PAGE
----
BONES, which runs Mondays at 8 PM on Fox, is now in its eighth season. The series chronicles the personal and professional relationship of FBI agent Seeley Booth (David Boreanaz) and forensic pathologist Dr. Temperance “Bones” Brennan (Emily Deschanel) as they solve murders.
In third season, Brennan’s lab assistant Zack Addy (Eric Milligan) was committed to a mental institution. Since then, Brennan has had a rotating roster of lab assistants, or “squinterns” (Booth calls the lab people squints and they serve as Brennan’s interns, hence “squinterns”). Eugene Byrd’s character Dr. Clark Edison is one of the primary squinterns.Clark started out extremely reserved and repressed, but he’s loosened up over the years.
Philadelphia native Byrd has appeared on almost twenty episodes of BONES by now, including the one airing Nov. 12. Byrd has had a busy year, having just appeared on EUREKA, WILFRED, SUBURGATORY and creator Tim Kring’s Web series DAYBREAK, as well as in the upcoming feature ROCK JOCKS.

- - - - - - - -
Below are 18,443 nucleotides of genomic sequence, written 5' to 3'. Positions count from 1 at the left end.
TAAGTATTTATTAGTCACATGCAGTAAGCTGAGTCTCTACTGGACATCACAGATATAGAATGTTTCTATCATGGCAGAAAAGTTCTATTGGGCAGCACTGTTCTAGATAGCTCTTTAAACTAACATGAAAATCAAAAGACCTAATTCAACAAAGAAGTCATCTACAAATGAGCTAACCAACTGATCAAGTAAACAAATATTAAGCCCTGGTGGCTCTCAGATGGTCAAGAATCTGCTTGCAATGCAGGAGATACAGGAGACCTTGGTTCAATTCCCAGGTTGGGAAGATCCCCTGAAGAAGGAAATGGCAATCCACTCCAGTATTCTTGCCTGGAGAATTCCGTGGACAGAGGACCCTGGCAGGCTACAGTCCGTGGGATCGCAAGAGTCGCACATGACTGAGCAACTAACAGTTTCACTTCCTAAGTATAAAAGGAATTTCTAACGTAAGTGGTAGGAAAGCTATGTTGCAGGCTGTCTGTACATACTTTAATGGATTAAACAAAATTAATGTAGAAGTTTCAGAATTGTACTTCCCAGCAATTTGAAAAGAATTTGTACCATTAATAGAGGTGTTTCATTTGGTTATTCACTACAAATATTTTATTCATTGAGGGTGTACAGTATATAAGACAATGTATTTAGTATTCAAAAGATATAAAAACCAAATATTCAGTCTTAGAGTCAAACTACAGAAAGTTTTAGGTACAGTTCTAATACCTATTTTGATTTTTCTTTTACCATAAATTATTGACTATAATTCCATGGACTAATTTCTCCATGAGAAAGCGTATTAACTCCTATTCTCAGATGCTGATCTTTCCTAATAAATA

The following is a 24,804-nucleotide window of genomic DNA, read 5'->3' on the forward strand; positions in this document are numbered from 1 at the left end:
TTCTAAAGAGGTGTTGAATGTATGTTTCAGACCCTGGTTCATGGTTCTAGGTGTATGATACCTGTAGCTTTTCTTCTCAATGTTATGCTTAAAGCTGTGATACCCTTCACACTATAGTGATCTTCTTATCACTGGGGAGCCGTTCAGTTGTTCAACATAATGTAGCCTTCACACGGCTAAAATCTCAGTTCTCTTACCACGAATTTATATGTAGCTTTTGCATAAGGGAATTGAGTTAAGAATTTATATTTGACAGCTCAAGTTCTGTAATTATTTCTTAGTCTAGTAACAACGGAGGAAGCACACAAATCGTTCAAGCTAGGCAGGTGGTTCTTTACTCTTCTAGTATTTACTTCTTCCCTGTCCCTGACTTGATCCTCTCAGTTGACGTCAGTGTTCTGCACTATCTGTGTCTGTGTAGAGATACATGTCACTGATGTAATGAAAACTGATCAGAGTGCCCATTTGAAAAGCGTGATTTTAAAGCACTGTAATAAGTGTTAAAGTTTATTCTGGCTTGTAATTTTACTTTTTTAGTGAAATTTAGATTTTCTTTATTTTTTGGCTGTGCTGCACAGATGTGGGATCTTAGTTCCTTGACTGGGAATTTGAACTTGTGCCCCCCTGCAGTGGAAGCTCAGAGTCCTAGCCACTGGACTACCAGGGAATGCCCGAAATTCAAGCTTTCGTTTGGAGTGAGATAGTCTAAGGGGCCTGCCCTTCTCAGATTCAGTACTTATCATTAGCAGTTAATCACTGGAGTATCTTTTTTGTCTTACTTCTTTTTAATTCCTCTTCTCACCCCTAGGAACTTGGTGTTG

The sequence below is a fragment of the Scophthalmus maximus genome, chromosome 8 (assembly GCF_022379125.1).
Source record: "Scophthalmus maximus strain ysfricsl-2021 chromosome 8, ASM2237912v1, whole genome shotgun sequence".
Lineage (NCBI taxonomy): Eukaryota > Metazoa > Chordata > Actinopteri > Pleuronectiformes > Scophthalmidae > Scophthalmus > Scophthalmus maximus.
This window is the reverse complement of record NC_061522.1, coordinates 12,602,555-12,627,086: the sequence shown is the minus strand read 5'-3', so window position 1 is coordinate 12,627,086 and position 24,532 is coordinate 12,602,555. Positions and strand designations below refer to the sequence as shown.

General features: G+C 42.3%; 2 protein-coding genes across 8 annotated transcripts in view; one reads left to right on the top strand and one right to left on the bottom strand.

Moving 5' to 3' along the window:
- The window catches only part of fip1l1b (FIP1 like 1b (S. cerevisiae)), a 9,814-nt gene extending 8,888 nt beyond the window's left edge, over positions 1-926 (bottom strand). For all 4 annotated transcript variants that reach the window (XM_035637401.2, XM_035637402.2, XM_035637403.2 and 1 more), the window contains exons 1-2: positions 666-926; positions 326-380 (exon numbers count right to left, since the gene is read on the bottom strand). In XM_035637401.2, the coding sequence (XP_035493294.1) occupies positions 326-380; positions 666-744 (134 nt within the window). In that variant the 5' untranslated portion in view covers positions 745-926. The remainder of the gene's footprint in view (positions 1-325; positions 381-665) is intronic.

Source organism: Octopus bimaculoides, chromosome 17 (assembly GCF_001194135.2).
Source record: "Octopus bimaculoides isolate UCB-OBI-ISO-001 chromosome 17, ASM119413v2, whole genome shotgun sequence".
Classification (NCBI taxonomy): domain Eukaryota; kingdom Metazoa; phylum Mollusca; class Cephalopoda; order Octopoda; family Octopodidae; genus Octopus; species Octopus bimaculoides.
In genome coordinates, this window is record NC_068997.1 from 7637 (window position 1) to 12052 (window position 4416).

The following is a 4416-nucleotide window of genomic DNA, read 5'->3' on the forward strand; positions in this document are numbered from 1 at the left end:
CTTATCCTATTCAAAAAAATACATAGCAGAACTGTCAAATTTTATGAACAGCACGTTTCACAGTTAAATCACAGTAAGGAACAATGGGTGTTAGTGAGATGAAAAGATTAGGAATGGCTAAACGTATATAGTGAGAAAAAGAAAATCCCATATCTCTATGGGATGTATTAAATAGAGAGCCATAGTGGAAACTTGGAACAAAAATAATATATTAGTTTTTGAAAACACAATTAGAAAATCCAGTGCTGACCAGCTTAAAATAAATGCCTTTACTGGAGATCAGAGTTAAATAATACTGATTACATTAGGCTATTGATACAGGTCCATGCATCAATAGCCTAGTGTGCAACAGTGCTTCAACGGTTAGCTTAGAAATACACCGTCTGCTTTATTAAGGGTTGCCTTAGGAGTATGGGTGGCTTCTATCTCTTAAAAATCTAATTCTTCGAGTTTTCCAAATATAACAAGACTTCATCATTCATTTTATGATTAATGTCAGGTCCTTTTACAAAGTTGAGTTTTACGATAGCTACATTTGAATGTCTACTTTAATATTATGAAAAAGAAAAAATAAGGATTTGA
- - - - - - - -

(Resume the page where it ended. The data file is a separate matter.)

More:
Here’s what he had to say.
ASSIGNMENT X: Do you remember when you began on BONES?
EUGENE BYRD: Actually, I think I started in Three and came back in Four. I started when Zack left and came back. [Clark] was the one they were interviewing [for the assistant position], and then Zack came back in that episode.
AX: Clark is a recurring character. Is it hard to keep your rhythm when you’re away from the role for long periods of time, or do you just slip back into it?
BYRD: You know, if it wasn’t for the fact that it’s such a great crew and such a great cast, it would be hard to slip back in, but Emily and David and the rest of the cast make it so easy for us to just jump back in that it’s easy for me to jump back intoClark. Clark [started off] reserved, very hands-off, so in a weird way, coming back in [was] just like beingClark, because I get to come back and feel weird, like, these people want to be a family and I don’t want a part of it.
AX: Was it difficult for you to summon that reserve? You don’t seem to be very reserved in person.
BYRD: Oh, no [laughs]. I’m not reserved at all. But the fact is, I have a lot of family members who are a little bit more reserved. It’s actually fun, because the less he talked and the less he tried to share, the funnier he was, because he’s trying so hard not to be involved with the soap opera antics of [the other characters].
AX: Clark has loosened up considerably over the seasons …